The Fresh Loaf

A Community of Amateur Bakers and Artisan Bread Enthusiasts.

The loaf comes out, then you go to bed ... how to cool?

mlucas's picture

The loaf comes out, then you go to bed ... how to cool?

Last night I took my first ever sourdough miche (the high extraction Poilane-inspired recipe from PR's Whole Grain Breads, pictures to be posted later!) out from the oven just after midnight. The center temp was 207F and the crust felt very hard, without being overdone.

I let it cool on a cooling rack for about half an hour while I cleaned up, but then I had to go to bed. By this time it had cooled but was still warm. I was afraid to leave it uncovered all night as I thought it might dry out, so I wrapped in a tea towel.

In the morning I found the crust was a lot softer, still okay but I was wondering if maybe I should've left it alone?

What do you do when you have to leave a loaf to cool overnight?

- Mike


Yerffej's picture

I leave it on the cooling rack and lay a towel over it.


althetrainer's picture

Wow, that's a lot of discipline on your side!  We can never go to bed without having a slice of our fresh bread!  :-)  If I must leave it overnight, I would do what Jeff said, just throw a towel over it on a cool rack, praying that my husband won't get up in the middle of the night and eat half of it.  LOL


wdlolies's picture

I just leave the bread out, uncovered.

greydoodles's picture

I like a soft crust *evil-eye to those who object*, so I use tea towels, top/bottom/sides lightly and on a cooling rack, while cooling bread. There are a few breads I will leave out overnight without tea towels to cool completely, and they are fine in the morning. I am not about to lose sleep while watching bread cool.

Postal Grunt's picture
Postal Grunt

I baked a pan de levain on Wednesday night that came out of the oven around 11PM. After about an hour, I opened up a large paper grocery bag, a 1/6 Barrel is what I've heard them called, and slid the cooling rack with the loaf inside.  I used a clip to hold the folded over end and then went to bed. 8 hours later, I sliced it and while the crust wasn't super crispy, it was very good.

flournwater's picture

I don't want to trap any of the surface moisture as it cools so I never cover it, at least not until it has cooled completely.

Mini Oven's picture
Mini Oven

than the loaf... on the counter top below the cooling rack and on the towel.  If they touch the loaf, then they can leave the loaf moist.   Sometimes desired but tends to shorten loaf life.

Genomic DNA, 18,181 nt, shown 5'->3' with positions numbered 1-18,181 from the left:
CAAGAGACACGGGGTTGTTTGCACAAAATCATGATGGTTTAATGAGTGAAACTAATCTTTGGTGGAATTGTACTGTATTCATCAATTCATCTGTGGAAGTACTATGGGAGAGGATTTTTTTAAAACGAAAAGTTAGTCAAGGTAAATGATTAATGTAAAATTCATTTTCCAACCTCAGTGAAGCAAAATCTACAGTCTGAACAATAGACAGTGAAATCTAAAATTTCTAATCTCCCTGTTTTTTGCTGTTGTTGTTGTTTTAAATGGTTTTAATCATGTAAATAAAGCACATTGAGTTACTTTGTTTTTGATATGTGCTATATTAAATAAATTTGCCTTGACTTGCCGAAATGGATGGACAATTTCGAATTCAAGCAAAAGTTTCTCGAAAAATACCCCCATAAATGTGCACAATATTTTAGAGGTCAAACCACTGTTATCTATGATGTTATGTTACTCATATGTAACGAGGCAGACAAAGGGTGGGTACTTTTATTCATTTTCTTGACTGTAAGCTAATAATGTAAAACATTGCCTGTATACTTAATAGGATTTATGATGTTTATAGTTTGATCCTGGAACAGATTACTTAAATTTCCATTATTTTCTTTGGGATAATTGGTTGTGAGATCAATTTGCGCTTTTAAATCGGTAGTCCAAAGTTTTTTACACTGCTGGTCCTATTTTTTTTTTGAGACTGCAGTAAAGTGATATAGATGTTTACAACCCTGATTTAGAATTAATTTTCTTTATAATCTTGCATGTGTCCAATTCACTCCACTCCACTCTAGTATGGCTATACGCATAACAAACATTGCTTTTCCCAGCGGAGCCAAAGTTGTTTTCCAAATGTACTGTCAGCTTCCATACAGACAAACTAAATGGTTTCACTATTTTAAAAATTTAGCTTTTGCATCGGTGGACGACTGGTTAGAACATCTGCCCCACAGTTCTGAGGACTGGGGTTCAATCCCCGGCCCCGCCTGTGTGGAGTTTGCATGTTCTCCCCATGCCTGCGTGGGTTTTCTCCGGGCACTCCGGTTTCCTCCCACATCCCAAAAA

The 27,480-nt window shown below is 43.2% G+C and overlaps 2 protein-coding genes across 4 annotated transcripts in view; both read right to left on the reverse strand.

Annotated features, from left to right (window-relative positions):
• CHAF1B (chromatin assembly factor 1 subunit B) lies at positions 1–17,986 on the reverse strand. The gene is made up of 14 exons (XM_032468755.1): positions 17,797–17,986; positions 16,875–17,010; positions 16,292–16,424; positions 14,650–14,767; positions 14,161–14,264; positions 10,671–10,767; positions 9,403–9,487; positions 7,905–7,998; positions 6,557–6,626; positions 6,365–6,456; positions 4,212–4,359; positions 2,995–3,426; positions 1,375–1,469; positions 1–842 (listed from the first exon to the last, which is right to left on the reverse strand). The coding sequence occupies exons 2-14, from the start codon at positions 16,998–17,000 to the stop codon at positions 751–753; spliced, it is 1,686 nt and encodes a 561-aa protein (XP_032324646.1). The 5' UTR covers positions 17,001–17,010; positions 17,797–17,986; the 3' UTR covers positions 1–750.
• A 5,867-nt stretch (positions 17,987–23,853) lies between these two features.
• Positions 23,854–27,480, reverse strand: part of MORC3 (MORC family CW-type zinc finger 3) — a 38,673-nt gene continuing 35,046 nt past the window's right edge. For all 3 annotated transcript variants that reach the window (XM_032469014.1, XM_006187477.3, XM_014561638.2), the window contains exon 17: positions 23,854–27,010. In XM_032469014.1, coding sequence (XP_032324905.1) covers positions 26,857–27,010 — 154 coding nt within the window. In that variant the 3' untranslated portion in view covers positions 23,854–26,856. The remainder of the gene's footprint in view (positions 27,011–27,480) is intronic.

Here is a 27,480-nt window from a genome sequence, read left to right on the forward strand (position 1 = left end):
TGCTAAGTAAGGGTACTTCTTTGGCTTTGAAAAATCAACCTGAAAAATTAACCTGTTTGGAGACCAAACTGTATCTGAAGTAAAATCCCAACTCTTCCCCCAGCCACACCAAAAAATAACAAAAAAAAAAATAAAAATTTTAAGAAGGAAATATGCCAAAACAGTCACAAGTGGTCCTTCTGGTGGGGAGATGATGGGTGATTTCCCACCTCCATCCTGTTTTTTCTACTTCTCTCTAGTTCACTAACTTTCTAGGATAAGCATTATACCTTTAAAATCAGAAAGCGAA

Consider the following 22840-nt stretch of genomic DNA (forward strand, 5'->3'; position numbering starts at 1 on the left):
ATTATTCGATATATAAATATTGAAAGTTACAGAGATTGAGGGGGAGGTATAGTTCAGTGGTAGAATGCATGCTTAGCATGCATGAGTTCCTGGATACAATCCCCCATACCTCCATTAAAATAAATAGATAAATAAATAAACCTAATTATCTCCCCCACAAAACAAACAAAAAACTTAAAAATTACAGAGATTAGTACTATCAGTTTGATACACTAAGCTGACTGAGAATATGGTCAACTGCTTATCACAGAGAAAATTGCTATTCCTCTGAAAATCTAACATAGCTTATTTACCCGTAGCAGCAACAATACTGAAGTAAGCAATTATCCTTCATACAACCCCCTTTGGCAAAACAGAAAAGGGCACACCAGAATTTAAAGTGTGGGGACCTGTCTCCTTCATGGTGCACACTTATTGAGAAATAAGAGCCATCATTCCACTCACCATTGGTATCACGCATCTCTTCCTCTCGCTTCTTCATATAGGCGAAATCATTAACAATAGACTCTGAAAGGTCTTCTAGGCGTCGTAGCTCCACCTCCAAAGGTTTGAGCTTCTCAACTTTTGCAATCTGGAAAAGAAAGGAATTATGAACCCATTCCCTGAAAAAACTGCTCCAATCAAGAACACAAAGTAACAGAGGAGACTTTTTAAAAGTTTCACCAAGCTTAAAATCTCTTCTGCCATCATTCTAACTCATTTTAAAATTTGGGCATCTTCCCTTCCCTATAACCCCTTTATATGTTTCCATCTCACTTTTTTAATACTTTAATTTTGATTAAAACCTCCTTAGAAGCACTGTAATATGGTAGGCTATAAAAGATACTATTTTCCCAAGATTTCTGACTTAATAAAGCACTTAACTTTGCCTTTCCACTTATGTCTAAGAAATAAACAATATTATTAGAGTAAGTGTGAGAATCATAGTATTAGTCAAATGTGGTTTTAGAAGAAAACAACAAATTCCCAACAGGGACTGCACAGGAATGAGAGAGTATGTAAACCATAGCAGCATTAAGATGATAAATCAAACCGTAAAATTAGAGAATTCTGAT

Not only does the room humidity matter, but the room temperature also and what type of bread you are cooling.  If the room was cool, say below 15°C (59°F)  It wouldn't dry out at all while it was cooling.  Towels can also trap in heat so the loaf takes longer to cool, not good for a heavy rye for instance.  Better for the ryes (Rye flour over 50%) to cool open and then zip bag afterwards to soften the crust for another day.


davidg618's picture

until it's completely cool. If, after bagging (paper, cloth, or plastic), and/or freezing, I want a crisp crust, I put the loaf in a 375°F oven for 5 to 7 minutes. The time depends on the shape, or, more specifically, the surface to volume ratio. Baguettes get 5 mins., 1 to 1.5 lb boules, and batards 5 to 6, and larger 7 minutes, but no longer. I'm just crisping the crust; don't want to start baking the loaf again.

I'm on the side of "put it on the cooling rack, and leave till morning".

David G

mlucas's picture

Thanks for all the suggestions everyone. I think one of the key points mentioned above is the ambient humidity; here in Winnipeg it varies a lot throughout the year, even within each season there are dry days and humid days.

I like my crust medium crunchy (but not overly hard), and the kids like it soft. So I guess no matter what I do, someone wins and someone loses. I should almost cut the loaf in half and put half in plastic, half in paper!


Dragonbones's picture

But you don't want to cut it before it cools, so instead, make 2 smaller loaves, and then you can treat them differently.

Anyway, normally I just leave the bread out, uncovered; I live on a humid, semitropical island, though.

louiscohen's picture

I like a crispy crust; for wheat breads (typically high whole wheat), I turn the oven off, take the bread out of the dutch oven, and leave the loaf on an oven rack with the oven door ajar. It usually takes 1.5 - 2 hrs to cool, based on touch.

This helps vent the steam coming off and keeps the crust crispy.  I slice and/or wrap the bread in a towel only after it's cool.

I have been doing the same with rye breads; but if Hamelman says so, I don't slice the bread for another 24 hrs.   Apparently the 24 hr + rest is not necessary for all ryes but does benefit wheat miches.  I'm trying to find out more on rye.